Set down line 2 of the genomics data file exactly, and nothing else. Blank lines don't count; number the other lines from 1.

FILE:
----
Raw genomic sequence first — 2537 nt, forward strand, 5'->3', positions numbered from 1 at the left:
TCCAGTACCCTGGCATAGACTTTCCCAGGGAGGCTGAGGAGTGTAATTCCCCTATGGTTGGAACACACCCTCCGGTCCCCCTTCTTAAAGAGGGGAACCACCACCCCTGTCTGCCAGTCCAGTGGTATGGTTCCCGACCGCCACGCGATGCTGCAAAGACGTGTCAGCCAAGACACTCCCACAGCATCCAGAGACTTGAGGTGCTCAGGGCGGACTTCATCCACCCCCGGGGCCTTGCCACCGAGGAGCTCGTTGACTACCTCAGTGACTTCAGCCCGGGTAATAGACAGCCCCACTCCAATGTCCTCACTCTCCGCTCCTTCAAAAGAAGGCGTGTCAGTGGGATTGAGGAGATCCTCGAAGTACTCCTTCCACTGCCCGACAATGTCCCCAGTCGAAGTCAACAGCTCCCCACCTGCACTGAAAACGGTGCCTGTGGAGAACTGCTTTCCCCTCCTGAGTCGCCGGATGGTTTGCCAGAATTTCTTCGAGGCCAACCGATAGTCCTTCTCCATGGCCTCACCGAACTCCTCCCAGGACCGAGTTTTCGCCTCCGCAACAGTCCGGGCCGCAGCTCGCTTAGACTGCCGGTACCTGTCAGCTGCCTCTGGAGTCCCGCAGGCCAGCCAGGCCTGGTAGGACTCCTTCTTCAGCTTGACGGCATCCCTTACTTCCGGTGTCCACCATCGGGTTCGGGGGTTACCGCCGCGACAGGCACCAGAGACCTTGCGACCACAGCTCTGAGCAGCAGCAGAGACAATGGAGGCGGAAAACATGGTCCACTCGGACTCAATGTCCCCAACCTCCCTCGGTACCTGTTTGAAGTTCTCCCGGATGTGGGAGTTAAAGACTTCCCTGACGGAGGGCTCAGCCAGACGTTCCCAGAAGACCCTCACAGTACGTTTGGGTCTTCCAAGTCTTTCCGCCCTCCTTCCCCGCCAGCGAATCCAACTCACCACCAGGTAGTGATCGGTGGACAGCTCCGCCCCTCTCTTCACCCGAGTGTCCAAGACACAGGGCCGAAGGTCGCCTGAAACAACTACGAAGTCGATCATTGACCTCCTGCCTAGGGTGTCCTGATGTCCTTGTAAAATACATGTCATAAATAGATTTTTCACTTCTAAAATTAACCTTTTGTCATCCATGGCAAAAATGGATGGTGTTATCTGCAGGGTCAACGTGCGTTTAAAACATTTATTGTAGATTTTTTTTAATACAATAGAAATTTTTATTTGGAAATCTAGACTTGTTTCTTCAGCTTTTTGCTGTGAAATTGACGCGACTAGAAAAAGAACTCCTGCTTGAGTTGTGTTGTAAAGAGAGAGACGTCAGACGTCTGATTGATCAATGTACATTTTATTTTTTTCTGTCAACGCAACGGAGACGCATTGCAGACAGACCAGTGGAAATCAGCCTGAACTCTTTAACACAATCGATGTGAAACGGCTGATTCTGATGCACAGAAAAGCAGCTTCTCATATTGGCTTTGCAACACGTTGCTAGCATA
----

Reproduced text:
TCCAGTACCCTGGCATAGACTTTCCCAGGGAGGCTGAGGAGTGTAATTCCCCTATGGTTGGAACACACCCTCCGGTCCCCCTTCTTAAAGAGGGGAACCACCACCCCTGTCTGCCAGTCCAGTGGTATGGTTCCCGACCGCCACGCGATGCTGCAAAGACGTGTCAGCCAAGACACTCCCACAGCATCCAGAGACTTGAGGTGCTCAGGGCGGACTTCATCCACCCCCGGGGCCTTGCCACCGAGGAGCTCGTTGACTACCTCAGTGACTTCAGCCCGGGTAATAGACAGCCCCACTCCAATGTCCTCACTCTCCGCTCCTTCAAAAGAAGGCGTGTCAGTGGGATTGAGGAGATCCTCGAAGTACTCCTTCCACTGCCCGACAATGTCCCCAGTCGAAGTCAACAGCTCCCCACCTGCACTGAAAACGGTGCCTGTGGAGAACTGCTTTCCCCTCCTGAGTCGCCGGATGGTTTGCCAGAATTTCTTCGAGGCCAACCGATAGTCCTTCTCCATGGCCTCACCGAACTCCTCCCAGGACCGAGTTTTCGCCTCCGCAACAGTCCGGGCCGCAGCTCGCTTAGACTGCCGGTACCTGTCAGCTGCCTCTGGAGTCCCGCAGGCCAGCCAGGCCTGGTAGGACTCCTTCTTCAGCTTGACGGCATCCCTTACTTCCGGTGTCCACCATCGGGTTCGGGGGTTACCGCCGCGACAGGCACCAGAGACCTTGCGACCACAGCTCTGAGCAGCAGCAGAGACAATGGAGGCGGAAAACATGGTCCACTCGGACTCAATGTCCCCAACCTCCCTCGGTACCTGTTTGAAGTTCTCCCGGATGTGGGAGTTAAAGACTTCCCTGACGGAGGGCTCAGCCAGACGTTCCCAGAAGACCCTCACAGTACGTTTGGGTCTTCCAAGTCTTTCCGCCCTCCTTCCCCGCCAGCGAATCCAACTCACCACCAGGTAGTGATCGGTGGACAGCTCCGCCCCTCTCTTCACCCGAGTGTCCAAGACACAGGGCCGAAGGTCGCCTGAAACAACTACGAAGTCGATCATTGACCTCCTGCCTAGGGTGTCCTGATGTCCTTGTAAAATACATGTCATAAATAGATTTTTCACTTCTAAAATTAACCTTTTGTCATCCATGGCAAAAATGGATGGTGTTATCTGCAGGGTCAACGTGCGTTTAAAACATTTATTGTAGATTTTTTTTAATACAATAGAAATTTTTATTTGGAAATCTAGACTTGTTTCTTCAGCTTTTTGCTGTGAAATTGACGCGACTAGAAAAAGAACTCCTGCTTGAGTTGTGTTGTAAAGAGAGAGACGTCAGACGTCTGATTGATCAATGTACATTTTATTTTTTTCTGTCAACGCAACGGAGACGCATTGCAGACAGACCAGTGGAAATCAGCCTGAACTCTTTAACACAATCGATGTGAAACGGCTGATTCTGATGCACAGAAAAGCAGCTTCTCATATTGGCTTTGCAACACGTTGCTAGCATA